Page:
Dr Thaler appealed to the High Court, which upheld the IPO’s decision. Dr Thaler was granted permission to appeal to the Court of Appeal.
There were three core questions for the Court of Appeal to address:
- Must an “inventor” be a person within the meaning of the Patents Act 1977?
- Is Dr Thaler entitled to apply for patents for the inventions given that they were made by DABUS?
- Was the hearing officer correct to hold that, given the statements made by Dr Thaler regarding inventorship and his derivation of title in the application forms he filed, the applications were deemed to have been withdrawn by virtue of s 13(2) of the 1977 Act?
Lord Justice Arnold, with whom Lady Justice Elisabeth Laing agreed (Lord Justice Birss dissenting), found that it was clear that, upon a systematic interpretation of the 1977 Act, only a person can be an “inventor”.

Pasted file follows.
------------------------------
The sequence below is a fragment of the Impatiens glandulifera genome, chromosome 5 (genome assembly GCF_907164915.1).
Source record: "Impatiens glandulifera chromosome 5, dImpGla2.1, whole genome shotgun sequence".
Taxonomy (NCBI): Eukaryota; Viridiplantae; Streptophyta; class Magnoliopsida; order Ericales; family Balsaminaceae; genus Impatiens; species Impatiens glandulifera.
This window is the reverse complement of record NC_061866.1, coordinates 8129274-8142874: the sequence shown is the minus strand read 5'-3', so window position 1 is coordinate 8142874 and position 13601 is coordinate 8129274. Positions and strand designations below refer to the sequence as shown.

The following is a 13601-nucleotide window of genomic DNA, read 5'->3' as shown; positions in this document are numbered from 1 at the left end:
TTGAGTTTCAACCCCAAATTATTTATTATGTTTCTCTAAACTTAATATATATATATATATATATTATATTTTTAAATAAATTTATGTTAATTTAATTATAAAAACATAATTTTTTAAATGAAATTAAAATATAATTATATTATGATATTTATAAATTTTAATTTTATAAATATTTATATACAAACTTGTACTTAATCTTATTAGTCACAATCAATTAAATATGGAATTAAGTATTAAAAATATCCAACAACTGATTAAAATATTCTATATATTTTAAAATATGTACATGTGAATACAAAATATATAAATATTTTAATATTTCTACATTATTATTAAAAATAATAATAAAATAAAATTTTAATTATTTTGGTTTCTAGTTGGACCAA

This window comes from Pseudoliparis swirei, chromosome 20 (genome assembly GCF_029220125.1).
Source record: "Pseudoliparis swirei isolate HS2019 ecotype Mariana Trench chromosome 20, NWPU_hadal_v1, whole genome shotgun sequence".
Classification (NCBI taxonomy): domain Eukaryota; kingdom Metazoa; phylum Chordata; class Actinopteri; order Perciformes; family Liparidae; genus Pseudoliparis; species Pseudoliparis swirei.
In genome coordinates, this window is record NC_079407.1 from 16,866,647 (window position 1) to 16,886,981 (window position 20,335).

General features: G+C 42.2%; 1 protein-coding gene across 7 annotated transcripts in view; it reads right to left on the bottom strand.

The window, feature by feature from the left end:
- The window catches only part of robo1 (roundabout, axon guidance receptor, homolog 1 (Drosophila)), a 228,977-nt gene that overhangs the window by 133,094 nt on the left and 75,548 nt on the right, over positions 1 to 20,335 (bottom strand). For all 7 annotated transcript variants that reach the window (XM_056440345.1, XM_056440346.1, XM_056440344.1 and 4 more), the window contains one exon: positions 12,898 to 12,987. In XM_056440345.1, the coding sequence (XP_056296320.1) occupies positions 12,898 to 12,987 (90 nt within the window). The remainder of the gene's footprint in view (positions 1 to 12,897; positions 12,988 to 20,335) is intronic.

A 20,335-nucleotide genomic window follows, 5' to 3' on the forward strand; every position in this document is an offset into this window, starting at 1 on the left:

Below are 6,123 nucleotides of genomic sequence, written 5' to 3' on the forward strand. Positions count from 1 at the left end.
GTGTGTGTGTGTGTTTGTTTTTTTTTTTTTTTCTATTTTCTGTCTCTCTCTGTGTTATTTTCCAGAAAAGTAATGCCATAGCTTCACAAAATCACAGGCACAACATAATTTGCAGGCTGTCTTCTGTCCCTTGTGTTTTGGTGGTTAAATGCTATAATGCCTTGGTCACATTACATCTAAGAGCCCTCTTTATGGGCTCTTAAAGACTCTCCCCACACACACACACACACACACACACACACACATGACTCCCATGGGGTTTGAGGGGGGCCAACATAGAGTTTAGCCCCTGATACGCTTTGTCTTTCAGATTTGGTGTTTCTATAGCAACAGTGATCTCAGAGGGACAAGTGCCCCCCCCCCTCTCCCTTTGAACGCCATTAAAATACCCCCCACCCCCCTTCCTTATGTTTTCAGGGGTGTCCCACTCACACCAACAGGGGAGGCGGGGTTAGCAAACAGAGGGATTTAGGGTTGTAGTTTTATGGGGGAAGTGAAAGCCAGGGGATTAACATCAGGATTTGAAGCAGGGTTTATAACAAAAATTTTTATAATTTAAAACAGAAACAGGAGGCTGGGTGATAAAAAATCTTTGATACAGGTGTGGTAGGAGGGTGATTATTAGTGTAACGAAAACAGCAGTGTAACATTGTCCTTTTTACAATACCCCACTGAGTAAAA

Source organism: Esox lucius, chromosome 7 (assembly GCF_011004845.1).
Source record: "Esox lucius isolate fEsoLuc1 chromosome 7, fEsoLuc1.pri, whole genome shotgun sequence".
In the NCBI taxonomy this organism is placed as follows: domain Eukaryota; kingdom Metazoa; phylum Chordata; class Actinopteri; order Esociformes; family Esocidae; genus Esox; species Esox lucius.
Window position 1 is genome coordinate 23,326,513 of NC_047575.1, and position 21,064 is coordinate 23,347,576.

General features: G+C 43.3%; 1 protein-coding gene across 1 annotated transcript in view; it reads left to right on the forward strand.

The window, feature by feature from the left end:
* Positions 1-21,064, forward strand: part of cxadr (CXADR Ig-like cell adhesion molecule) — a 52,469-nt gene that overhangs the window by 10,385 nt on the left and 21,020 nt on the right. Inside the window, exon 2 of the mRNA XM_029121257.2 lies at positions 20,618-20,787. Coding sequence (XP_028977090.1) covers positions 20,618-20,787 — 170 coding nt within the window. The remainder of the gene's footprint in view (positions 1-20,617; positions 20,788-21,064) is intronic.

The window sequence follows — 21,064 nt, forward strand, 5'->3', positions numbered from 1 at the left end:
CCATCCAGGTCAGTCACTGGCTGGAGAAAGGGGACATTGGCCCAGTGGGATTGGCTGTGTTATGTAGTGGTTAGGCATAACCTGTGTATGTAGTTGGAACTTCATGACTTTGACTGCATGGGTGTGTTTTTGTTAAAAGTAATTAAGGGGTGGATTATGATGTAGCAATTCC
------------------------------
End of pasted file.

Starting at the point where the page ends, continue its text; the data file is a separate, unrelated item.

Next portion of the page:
The starting point is s 130(1) which provides that ““inventor” has the meaning assigned to it by section 7 above”. Section 7(3) provides that ““inventor” in relation to an invention means the actual deviser of the invention”. A dictionary definition of “deviser” is “a person who devises; a contriver, a planner, an inventor” (Shorter Oxford English Dictionary, 5th edition, Oxford University Press, 2002). Section 7(2) provides that a patent may be granted “(a) primarily to the inventor or joint inventors; (b) “to any person or persons who …, (c) the successor or successors in title of any person or persons mentioned in paragraph (a) or (b) above”, but “to no other person”. As Lord Hoffmann explained in Yeda Research and Development Company Ltd v Rhone-Poulenc Rorer International Holdings  UKHL 43, this is “an exhaustive code”.